All of these thoughts and memories were flooding back to me as we watched the opening of the Olympics.  My daughter is getting old enough where I can share some of these stories with her.  It is  fascinating how some simple decisions can make profound impacts.  Mr. Follensbee deciding to have a club.  Me deciding to join it.  Steve Timmons deciding to take 5 minutes to spend with me.  Who knows how things turn out if these little things don't happen, but I am glad they did.  You can bet that for all of the matches, indoor and outdoor, I am one of Team USA's biggest volleyball fans!

Go Team USA!

Rick   

Be Who You Are!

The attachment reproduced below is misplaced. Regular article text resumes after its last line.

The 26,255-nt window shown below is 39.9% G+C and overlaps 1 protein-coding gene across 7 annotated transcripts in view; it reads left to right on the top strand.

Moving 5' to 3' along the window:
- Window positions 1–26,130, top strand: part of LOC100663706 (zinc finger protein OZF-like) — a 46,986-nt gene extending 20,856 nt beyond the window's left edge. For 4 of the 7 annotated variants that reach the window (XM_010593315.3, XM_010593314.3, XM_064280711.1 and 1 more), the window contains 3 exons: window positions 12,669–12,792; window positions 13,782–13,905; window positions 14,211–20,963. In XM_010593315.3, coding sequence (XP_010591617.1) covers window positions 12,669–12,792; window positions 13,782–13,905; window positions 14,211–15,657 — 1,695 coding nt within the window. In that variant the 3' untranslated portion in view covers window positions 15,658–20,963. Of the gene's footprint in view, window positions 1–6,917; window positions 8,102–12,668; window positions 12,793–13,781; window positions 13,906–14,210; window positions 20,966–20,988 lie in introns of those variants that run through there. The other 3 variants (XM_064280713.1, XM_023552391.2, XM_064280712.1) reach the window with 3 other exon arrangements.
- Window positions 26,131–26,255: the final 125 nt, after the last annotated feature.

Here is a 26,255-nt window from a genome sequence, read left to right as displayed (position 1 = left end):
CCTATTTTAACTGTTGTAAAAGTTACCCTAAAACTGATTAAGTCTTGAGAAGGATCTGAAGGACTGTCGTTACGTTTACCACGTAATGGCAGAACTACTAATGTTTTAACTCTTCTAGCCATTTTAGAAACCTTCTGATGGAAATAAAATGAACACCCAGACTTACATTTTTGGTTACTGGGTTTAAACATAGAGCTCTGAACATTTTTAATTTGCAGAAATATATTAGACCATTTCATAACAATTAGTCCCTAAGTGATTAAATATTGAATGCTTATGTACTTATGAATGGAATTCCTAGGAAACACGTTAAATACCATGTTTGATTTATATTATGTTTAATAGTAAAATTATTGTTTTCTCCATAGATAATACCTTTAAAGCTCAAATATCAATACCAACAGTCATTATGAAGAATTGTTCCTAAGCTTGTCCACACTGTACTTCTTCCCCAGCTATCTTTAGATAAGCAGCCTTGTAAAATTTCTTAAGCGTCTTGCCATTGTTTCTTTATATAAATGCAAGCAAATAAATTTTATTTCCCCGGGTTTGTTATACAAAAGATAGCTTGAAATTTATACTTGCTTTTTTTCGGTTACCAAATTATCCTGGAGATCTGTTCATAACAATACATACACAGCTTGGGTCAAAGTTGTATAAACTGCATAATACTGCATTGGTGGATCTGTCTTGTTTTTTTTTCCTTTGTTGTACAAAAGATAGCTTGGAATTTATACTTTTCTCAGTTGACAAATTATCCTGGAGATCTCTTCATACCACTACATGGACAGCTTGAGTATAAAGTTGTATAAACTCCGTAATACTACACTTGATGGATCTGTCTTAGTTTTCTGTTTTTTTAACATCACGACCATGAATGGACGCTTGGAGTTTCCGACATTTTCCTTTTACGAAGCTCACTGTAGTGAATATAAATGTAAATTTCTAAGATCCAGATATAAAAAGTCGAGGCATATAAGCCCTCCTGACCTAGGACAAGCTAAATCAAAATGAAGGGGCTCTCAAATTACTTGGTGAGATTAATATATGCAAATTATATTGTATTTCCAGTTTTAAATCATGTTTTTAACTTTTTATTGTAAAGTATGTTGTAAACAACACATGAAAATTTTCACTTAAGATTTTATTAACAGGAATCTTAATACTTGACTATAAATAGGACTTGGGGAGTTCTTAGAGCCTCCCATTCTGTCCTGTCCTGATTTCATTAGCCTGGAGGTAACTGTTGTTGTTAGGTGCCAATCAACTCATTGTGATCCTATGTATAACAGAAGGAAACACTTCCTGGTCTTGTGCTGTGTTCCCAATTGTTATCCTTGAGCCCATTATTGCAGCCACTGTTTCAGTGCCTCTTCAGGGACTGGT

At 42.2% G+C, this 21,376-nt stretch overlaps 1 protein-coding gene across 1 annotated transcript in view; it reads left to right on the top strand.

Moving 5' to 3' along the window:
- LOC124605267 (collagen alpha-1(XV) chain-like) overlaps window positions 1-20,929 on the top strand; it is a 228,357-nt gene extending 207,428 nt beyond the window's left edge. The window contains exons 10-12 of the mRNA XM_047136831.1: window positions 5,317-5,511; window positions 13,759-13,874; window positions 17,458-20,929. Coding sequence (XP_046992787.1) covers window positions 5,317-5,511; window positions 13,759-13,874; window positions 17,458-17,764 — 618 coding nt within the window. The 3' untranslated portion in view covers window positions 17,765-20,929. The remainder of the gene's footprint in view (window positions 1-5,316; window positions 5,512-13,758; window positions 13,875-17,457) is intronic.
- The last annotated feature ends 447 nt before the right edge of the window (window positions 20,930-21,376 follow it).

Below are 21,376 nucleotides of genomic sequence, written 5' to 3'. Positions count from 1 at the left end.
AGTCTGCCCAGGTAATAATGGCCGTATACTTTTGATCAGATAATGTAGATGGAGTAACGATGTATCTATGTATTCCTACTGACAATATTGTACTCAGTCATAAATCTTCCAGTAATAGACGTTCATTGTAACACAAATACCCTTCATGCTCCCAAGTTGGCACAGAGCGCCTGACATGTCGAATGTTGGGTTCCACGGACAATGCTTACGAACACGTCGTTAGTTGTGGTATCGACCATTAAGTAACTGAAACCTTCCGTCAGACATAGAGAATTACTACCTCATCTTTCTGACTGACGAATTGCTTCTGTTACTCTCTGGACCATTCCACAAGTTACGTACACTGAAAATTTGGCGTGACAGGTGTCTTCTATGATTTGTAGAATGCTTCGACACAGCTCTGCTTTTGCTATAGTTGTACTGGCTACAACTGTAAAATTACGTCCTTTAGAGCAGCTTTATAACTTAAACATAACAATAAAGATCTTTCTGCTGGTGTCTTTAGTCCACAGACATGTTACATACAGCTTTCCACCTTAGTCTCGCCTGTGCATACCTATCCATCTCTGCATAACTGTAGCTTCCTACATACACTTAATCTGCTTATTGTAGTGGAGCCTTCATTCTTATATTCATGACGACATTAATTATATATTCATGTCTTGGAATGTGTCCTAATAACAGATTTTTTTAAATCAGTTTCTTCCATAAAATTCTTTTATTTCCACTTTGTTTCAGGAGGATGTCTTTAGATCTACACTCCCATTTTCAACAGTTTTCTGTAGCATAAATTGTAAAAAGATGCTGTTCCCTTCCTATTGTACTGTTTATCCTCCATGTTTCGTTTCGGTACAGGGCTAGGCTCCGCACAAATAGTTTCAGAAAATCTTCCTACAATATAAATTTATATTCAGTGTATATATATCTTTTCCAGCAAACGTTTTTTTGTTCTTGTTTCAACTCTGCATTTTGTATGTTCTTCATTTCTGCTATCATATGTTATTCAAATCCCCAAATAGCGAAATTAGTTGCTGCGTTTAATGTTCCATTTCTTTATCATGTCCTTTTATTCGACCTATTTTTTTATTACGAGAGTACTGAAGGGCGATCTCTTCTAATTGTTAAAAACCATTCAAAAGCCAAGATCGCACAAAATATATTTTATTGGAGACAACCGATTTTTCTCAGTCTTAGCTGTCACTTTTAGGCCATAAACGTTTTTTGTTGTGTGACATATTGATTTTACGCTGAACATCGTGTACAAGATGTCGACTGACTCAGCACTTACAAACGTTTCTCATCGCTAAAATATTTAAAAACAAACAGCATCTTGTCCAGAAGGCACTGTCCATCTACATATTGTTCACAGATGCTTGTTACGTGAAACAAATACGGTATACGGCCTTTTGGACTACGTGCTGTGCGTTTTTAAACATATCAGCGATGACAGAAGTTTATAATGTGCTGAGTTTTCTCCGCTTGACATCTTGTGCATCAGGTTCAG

This is my calling.  This is my call to arms.  I have been gone a while from the blogosphere.  I have been gone a while from speaking.  The summer months are traditionally slow for speeches.  However, R2 is growing like crazy.  For those of you that follow the business, we grew 81% year over year last year and are up 54% at the midway point of this year.  Business is great.  We add more talented people and more talented clients.  However, without my speaking outlet, I am not my normal self.  I am not the normal passionate project manager that many of you know.  These past couple of months has been trying for me.  I have lived my life as an open book.  The company, my career, my speeches, my family life, how I grow as a person, all out there exposed for the world to see, good, bad, or indifferent.  For the past couple of months, I just haven't been there.  I haven't been me.  I haven't been the person I aspire to be and the person that I hold myself to be.  That changes today.  I had a fantastic conversation with my wife this weekend.  She is the person who holds me at the center and knows me better than anyone.  During that conversation I realized that I had been compromising who I was for a relationship that wasn't going to be.  In business and in life, we do it all of the time.  We will compromise and turn little facets of our personalities off in order for the greater good, or so we believe.  Many times this is reciprocated and compromises are made on both sides.  I realized this weekend that I continued to protect and compromise for a relationship that only had malicious intent for me and my organization.  We have been giving so much and continued to believe that if we were the ones, or really, if I was the one that lead by example of compromise, the competing parties would fall in line.  Time after time, it would just turn in to more work, heartache, stress, and mistrust.  I look back over the last couple of months and I do not like who I have become.  I have been short, stressed, and have lost that passion that has made me who I am.  Compromise is over.